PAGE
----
We’ve recently discussed the many virtues of Bloc Party’s crucial debut LP Silent Alarm, now it’s time to take a big (and somewhat reluctant) step into the future with release their fifth album Hymns. This time, without the services of original, drummer Matt Tong and bassist Gordon Moakes, it’s never been more apparent that Bloc Party are a band anxious to move forward, and Hymns delivers a sound that is once again different to any other the band have produced. Rather than convolute things with elaborate, disorienting passages, let’s go through track by track and find out whether Bloc Party are still the band the once were.
Bloc Party take another turn on a constantly twisting discography with an album that tries desperately hard to be heartfelt, Hymns.
The Love Within
The first single is promising, and it must be said it’s quite impressive live, ramping up the tension from the get-go. However, the release, the moment when you are meant to let the song consume you leaves you searching for that emotional hit Bloc Party are famous for.
Only He Can Heal Me
This is a sure sign that Bloc Party have left behind the angst, and some of the melancholy for a boppier, but still edgy, pop sound. Some impressive backing vocals make this one quite catchy.
It’s a pop style that remains very interesting. It never settles. Each song is a new idea, and that has always been a redeeming feature for the band. The riffs here are less handsome but perhaps more charismatic in that they feel comforting, contrasting with the danger filled Helicopter, Hunting For Witches, Halo, and Kettling of previous albums. The breakdown on this one is tasty.
The Good News
The second single is a swaggering track that has a hint of country to it, employing a delicious slide guitar that would sound even better sped up.
This one is an atmospheric electronic dirge-like song that may have found a home on Kele’s solo projects. He uses a high octave in what slowly becomes a very beautiful listen that contrasts significantly with the tracks around it.
It’s around this point we begin to understand this album won’t reach the soaring heights we hoped it might, but it doesn’t attempt to either. Lovers of their earlier work will call this album tame and mean it as an insult but if we stop assuming what Bloc Party ‘should’ sound like, then this is a well-produced, diverse, and incredibly tender pop record which has been built to operate as a true album where each song must be listened to in order.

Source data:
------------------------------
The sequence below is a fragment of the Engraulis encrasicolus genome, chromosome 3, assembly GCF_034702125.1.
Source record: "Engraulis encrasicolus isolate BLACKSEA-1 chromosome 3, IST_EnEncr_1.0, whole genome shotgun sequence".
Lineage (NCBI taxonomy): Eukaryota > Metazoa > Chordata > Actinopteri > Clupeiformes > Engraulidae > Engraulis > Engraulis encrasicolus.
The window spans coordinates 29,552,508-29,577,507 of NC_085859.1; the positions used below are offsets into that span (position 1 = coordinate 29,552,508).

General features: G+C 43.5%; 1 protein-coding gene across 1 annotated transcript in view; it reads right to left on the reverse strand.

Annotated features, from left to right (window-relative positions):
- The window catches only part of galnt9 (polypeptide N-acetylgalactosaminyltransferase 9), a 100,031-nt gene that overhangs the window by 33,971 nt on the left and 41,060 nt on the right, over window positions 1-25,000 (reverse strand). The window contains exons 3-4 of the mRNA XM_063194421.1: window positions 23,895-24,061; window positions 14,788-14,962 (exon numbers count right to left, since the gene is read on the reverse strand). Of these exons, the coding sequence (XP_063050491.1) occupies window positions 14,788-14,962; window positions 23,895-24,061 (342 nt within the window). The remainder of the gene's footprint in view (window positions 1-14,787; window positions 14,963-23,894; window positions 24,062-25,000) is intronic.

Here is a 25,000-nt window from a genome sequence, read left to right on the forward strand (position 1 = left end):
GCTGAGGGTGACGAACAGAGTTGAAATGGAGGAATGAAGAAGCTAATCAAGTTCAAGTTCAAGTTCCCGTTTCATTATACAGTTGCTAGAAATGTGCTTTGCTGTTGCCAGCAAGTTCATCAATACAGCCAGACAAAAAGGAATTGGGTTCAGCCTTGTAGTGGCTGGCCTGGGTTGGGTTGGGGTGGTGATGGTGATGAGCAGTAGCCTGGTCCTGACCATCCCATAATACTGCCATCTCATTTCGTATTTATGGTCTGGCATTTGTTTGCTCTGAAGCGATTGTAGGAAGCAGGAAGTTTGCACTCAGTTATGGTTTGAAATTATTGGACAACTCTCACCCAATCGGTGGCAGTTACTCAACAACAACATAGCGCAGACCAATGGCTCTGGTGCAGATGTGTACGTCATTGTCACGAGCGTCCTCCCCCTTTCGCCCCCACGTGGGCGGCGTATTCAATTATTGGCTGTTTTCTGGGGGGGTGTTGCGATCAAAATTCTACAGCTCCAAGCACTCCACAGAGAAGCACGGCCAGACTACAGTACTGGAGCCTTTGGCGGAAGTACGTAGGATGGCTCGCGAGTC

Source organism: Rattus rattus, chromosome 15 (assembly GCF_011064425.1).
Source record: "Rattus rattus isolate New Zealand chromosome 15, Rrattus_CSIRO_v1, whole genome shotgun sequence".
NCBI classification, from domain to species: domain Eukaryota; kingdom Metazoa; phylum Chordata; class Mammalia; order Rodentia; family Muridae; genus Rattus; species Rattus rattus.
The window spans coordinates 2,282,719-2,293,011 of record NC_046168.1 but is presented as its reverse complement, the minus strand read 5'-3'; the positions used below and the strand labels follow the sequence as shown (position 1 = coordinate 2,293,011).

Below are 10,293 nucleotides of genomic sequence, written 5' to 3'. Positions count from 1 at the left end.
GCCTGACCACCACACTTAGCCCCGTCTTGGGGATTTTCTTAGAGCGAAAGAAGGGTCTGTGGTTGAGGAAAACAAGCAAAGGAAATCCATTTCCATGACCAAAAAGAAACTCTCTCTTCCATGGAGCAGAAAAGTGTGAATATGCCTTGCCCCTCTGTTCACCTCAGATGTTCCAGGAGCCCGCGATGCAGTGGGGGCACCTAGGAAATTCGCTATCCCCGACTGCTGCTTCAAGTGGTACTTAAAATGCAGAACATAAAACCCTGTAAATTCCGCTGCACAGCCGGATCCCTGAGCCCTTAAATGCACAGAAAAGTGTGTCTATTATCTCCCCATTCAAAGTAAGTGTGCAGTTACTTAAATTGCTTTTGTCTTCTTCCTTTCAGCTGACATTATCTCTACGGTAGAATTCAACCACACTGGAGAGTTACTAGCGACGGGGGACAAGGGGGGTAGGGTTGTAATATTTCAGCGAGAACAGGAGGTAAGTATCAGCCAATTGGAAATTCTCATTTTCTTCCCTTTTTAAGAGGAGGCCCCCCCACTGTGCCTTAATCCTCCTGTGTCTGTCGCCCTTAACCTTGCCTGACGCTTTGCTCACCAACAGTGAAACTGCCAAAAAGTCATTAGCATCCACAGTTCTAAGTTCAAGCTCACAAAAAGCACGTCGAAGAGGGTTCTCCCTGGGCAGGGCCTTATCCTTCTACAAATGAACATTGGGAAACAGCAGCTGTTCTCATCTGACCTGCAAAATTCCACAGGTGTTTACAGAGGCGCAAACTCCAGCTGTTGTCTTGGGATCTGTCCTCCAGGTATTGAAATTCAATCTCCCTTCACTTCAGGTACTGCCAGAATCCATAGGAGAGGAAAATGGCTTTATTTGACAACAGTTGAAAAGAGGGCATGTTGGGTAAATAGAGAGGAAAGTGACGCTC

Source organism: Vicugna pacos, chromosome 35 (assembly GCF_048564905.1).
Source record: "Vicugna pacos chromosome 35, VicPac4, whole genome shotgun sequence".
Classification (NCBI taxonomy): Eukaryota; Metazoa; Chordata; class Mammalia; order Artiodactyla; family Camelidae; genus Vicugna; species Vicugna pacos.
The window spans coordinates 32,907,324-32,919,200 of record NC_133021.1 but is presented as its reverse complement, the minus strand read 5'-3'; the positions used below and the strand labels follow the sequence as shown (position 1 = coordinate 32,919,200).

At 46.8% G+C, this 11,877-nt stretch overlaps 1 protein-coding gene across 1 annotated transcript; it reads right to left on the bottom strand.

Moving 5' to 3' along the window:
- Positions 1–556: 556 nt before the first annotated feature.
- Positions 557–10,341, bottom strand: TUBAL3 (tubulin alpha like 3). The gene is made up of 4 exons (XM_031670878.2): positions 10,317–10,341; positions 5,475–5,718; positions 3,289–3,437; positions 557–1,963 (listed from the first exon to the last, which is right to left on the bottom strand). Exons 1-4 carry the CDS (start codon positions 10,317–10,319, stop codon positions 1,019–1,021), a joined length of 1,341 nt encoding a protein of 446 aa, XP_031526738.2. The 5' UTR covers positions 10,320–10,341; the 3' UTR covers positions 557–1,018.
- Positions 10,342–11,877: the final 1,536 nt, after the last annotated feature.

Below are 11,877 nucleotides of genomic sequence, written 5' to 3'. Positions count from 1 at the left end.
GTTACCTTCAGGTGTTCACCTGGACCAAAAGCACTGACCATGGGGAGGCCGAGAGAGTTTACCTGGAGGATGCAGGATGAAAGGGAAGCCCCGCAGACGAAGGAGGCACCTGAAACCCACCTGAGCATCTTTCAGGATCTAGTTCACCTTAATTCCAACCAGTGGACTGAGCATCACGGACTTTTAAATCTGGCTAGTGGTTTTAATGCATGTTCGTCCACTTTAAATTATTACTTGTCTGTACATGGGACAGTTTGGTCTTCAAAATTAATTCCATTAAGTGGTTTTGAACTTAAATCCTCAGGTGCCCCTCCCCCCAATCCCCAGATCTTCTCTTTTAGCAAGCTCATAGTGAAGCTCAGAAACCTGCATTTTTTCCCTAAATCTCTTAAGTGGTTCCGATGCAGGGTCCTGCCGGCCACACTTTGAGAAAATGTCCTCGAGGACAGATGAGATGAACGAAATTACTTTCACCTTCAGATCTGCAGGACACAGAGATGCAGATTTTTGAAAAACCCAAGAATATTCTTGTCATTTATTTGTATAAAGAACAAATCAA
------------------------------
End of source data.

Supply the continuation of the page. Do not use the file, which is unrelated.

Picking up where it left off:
Into The Earth
In saying that, it doesn’t all work. This one is too self-indulgently experimental. Kele fails to shine on the mic and it all sounds a little too simple and sunshiny.
My True Name
My True Name has an underlying darkness which hums in the background of some lighter guitar work. On vocals, Kele is somewhere in-between to create a warm but cloaked vibe, like spending time with someone who could be friend or foe.
The third single is another trough for the album. It tries to up the anty all too late on a song that just feels benign. The flashy synths and keyboards on this drain away the emotion of Kele’s voice and devalue the grittiness that Bloc Party have always managed to maintain.
Hymns is probably highlighted by Exes, which brings to mind some of Kele’s best ballad moments. Gentle, mournful, and transparently honest, it gets things right.
There are moments it becomes clear that certain members of the band are being underutilised. New drummer Louise doesn’t get many chances to cut loose, despite showing considerable prowess in her live performances, and Russel, a fantastic guitarist, is also restricted by uncomplicated arrangements. This song especially, sounds like Kele’s own and no one else’s.
A lot of the time it seems like they are manufacturing songs rather than finding them within themselves, which is maybe why some songs never take off when you want them too. Eden is sweet enough, but it doesn’t burst or ripple enough to be satisfying.
The bonus tracks New Blood, Paradiso, and Evening Song are all actually good. In fact, they’re triumphant, catchy additions that finish the album strongly. They certainly know how to close out an album as we’ve seen in the past. Evening Song is a tender slow-burn that encompasses what we’ve heard throughout the record.
Can I liken listening to Hymns to a religious experience? No, although Kele certainly tries to cover the important territory, citing temptation, worship and forgiveness in big ways. Chanting and droning play their part alongside some hypnotic beats to affirm the theme of the album, and Bloc Party have to be admired wanting to use their many talents to produce such a diverse range of material. While Hymns doesn’t always pay off, it grows on you and is another important album for understanding Bloc Party as an entity.